Engineered Stone (Quartz)
Engineered or man-made stone products is a "Green Product" that is increasingly popular and comparable to granite in just about every way.
For those who love the look of granite but are concerned about its drawbacks, quartz may be the answer. And while granite is subject to unpredictable variations in color or pattern between slabs, engineered stone is uniform in color, pattern, and texture. It provides nearly all of the benefits of natural stone.
Quartz (Silica/Silicon Dioxide, SiO2) is the most common mineral on the earth's surface. It is present in nearly every geological environment and is a component of almost every rock type and exists in an impressive range of varieties and colors.
Quartz ranks 7.0 on Moh's Hardness Scale, which is used to measure the scratch-resistance of a material. Only the diamond (at 10), topaz and sapphire (at 9) are harder than quartz. (Granite is ranked 6 on the scale).
Because quartz grows in clusters and does not form huge stone blocks like granite (which contains 40% - 60% quartz), limestone or other types of rock, it is not suitable in its natural state to make into countertops or other large slabs.
The manufacturing process uses raw quartz crystals ranging in size from coarse grains to the size of rock salt. Once the quartz is ground and selected, the crystals are combined with bonding agents (resin) and color, then heated and vibro-compacted to form an impenetrable surface.
The resulting slabs are a matrix of 93% quartz and 7% resin binders and pigments ... free of fissures and cracks, and impervious to water, moisture, or bacteria.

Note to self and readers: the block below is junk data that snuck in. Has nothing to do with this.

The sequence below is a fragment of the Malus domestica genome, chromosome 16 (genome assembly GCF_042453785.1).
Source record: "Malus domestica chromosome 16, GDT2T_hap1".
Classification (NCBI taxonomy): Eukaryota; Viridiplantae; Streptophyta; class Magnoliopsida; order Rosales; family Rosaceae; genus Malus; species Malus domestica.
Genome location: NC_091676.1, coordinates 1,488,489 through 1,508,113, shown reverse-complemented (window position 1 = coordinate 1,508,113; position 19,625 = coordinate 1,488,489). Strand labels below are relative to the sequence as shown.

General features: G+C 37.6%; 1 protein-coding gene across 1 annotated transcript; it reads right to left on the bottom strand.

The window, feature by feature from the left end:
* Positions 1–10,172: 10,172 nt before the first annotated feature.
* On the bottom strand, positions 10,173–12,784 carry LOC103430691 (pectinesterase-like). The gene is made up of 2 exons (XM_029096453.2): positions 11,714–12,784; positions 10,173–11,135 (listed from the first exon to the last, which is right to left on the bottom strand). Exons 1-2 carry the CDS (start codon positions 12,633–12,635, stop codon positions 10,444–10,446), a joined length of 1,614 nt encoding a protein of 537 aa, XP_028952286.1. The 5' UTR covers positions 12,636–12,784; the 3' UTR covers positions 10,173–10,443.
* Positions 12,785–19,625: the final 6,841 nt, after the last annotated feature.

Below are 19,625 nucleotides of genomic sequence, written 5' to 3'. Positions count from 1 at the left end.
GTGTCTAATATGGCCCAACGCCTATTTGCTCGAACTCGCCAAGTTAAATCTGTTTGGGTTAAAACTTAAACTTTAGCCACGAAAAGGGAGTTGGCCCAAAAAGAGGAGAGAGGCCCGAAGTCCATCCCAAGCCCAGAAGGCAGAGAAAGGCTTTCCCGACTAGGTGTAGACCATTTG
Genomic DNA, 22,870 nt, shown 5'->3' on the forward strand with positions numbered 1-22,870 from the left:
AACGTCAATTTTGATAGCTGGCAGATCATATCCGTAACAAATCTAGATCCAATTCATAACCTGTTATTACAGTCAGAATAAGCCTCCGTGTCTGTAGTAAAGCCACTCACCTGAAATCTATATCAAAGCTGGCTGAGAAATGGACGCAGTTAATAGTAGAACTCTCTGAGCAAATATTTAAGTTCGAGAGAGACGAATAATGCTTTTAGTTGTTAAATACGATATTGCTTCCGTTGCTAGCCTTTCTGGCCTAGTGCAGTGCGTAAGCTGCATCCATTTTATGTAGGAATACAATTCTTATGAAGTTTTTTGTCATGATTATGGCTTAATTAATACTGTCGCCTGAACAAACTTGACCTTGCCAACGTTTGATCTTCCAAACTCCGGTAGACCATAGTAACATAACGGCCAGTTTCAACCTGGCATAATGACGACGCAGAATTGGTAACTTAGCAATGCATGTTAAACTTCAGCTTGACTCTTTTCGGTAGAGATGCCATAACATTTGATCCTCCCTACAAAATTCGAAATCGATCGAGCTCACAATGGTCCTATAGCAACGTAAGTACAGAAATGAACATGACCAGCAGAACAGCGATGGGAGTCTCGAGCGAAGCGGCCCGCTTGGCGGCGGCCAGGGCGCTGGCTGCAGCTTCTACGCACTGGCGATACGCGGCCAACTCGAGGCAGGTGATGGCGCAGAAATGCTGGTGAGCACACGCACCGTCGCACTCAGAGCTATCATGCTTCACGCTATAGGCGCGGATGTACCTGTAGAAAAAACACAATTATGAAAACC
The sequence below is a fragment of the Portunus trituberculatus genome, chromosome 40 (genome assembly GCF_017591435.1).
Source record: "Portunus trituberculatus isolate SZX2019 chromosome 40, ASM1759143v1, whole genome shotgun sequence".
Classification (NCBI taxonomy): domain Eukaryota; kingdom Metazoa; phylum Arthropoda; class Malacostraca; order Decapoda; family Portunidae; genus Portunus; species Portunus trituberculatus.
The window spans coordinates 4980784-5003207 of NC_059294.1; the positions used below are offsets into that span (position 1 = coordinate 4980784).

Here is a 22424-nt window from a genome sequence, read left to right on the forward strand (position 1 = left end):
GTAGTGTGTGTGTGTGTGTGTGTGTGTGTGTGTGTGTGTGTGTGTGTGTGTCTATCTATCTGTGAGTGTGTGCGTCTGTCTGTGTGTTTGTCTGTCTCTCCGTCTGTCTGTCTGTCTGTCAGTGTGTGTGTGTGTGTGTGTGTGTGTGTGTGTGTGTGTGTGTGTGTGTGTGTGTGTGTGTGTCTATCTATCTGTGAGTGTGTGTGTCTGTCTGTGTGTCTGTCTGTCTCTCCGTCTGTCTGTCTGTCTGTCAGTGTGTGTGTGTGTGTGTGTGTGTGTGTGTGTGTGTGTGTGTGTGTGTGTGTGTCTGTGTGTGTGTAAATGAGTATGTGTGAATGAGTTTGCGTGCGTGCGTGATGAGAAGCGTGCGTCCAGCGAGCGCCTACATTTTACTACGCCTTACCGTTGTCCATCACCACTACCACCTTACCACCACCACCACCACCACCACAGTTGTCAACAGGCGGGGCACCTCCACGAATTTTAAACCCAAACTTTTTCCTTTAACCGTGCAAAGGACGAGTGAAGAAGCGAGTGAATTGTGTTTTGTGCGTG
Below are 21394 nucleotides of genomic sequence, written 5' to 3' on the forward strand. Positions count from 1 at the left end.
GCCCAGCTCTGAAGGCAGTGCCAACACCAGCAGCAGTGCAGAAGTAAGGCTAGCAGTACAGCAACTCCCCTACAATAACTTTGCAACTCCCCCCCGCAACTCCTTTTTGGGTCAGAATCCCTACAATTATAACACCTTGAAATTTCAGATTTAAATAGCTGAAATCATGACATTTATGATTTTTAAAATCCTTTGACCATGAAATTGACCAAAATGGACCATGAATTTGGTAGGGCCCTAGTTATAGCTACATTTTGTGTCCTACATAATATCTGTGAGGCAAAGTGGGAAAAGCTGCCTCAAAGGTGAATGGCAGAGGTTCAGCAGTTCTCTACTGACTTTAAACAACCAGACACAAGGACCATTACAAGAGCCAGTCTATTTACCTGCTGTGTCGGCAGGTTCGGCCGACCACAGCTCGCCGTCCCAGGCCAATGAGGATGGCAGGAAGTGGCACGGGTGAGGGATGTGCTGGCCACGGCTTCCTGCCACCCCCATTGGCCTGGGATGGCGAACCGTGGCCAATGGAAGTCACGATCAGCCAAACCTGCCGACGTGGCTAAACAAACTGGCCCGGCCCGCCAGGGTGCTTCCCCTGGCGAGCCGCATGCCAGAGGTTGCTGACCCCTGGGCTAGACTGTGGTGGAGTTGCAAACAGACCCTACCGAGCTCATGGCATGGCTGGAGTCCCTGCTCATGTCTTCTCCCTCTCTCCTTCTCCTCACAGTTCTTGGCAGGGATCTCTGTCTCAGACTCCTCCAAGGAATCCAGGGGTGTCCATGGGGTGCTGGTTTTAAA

Industry-wide, all quartz countertops are made with 93 percent quartz or they cannot claim the hardness, durability, or impermeability of a true quartz surface.
The manufacturing process is a controlled process and quality-control measures exist for quartz that are not possible for natural granite countertops. The process used during production ensures that any sample slab will be identical in color and texture to the delivered product.
Because they're man-made, these materials can be fabricated in large sheets ( 55"W x 120"L), which makes it easier to fabricate large islands in one piece. In addition, curves, circles and other shapes are possible.
Engineered stone is the most durable surface material, combining the hardness and durability of quartz with the exceptional low maintenance qualities of man-made materials
Engineered stone products require no maintenance because they are non-porous. Their impervious surface provides stain and bacterial resistance.
In addition to Kitchen/Laundry/Bath Countertops, engineered stone products can be used for vanities, Backsplashes, Wet Bars, Tub/Shower Surrounds and other surfaces throughout the home. They are ideal for commercial settings, especially daycare centers, hospitals and foodservice providers.
Color and Appearance
To the untrained eye, quartz surfaces appear to be natural stone. What makes it different?
Natural rock is variable by nature ... colors and patterns may shift and change on a large slab. Surface pits are a mark of granite. Engineered stone on the other hand, displays a "consistent variability" or mottling in color and texture throughout a quartz countertop.
The actual appearance of the quartz surface varies depending on the size and mix of the granules. Smaller, finer crystals give a more uniform appearance, while larger ones provide a more mottled look.
Quartz surfacing is available in colors may not be found in nature, as the crushed stone is generally mixed with pigment. Take advantage, and choose a color that dazzles while still looking like stone.
In addition to granite, some manufacturers produce engineered stone that looks like marble, travertine, concrete, and other natural stone.
Because engineered stone is a natural stone product, seams are required for any application that is longer /or wider than the slab size (generally 55"x120").
These seams are visible, but are often less noticeable than a typical granite seam - where the seams may show changes in pattern and shade.
As with solid surfaces, integrated sinks are available in quartz countertops.
A variety of manufacturers offer products in a diverse range of colors and finishes, including: